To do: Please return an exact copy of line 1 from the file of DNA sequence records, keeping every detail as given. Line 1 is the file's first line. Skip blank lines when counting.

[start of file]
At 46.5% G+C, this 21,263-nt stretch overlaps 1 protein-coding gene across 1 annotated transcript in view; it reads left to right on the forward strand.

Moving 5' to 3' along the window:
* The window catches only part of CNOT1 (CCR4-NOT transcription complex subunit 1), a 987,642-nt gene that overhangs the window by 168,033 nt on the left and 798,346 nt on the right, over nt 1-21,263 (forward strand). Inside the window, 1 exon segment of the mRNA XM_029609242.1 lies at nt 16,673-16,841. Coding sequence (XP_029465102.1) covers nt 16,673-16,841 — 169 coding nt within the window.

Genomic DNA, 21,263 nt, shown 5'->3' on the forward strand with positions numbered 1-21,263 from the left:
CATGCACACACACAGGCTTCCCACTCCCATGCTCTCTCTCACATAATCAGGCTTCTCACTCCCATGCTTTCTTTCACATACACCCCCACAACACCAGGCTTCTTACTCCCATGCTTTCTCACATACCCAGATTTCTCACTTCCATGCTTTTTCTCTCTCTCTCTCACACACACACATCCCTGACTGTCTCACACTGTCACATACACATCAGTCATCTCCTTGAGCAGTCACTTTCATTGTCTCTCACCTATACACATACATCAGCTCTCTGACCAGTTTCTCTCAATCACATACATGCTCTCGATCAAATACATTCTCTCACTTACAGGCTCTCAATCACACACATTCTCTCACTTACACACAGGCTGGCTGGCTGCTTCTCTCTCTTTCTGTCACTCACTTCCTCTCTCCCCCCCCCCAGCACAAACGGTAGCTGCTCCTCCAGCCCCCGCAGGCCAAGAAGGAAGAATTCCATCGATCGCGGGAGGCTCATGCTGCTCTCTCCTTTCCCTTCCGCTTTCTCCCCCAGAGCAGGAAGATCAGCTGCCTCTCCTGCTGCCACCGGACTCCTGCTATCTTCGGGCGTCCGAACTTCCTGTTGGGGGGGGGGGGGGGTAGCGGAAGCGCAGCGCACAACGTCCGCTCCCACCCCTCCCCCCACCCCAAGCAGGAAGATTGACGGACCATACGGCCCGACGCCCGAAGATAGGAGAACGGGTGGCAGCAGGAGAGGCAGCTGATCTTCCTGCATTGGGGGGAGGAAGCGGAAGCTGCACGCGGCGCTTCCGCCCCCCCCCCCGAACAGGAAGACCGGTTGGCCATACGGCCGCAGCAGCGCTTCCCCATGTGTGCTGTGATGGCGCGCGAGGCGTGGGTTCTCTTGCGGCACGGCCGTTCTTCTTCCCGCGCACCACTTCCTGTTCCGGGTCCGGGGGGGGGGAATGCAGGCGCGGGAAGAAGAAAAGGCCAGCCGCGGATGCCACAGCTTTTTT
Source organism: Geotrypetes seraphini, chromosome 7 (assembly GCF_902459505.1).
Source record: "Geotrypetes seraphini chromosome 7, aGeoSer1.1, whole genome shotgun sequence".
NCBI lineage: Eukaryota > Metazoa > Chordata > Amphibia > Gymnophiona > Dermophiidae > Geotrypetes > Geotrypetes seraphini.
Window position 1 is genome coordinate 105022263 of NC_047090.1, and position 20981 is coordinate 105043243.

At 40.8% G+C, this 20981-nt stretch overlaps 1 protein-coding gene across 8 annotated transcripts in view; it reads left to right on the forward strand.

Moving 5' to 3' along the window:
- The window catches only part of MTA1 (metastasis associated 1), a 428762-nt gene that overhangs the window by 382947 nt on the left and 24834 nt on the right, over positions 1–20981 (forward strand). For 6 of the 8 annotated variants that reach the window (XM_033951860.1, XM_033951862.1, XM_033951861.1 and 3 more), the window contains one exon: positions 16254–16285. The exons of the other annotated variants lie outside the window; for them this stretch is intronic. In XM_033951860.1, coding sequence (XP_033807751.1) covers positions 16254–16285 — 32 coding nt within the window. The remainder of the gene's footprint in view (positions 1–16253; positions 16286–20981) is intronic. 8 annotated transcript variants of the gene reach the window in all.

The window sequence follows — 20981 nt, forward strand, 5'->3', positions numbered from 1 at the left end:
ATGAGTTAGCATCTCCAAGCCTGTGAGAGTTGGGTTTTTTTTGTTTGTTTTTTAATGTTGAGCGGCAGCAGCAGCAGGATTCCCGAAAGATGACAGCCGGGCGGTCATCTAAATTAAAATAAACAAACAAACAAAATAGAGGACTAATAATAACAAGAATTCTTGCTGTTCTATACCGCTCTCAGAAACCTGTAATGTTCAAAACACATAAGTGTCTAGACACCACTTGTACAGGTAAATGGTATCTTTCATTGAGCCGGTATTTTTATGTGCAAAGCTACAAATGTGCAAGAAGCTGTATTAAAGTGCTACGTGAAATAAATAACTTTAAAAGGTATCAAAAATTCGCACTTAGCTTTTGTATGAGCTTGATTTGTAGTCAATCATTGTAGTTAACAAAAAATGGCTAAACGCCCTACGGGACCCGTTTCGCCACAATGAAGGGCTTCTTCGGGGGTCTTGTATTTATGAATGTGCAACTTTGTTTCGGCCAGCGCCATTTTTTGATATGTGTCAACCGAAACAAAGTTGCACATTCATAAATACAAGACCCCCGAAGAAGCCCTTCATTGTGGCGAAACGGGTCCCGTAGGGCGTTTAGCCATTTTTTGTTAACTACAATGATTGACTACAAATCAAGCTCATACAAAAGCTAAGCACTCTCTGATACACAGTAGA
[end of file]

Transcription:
At 46.5% G+C, this 21,263-nt stretch overlaps 1 protein-coding gene across 1 annotated transcript in view; it reads left to right on the forward strand.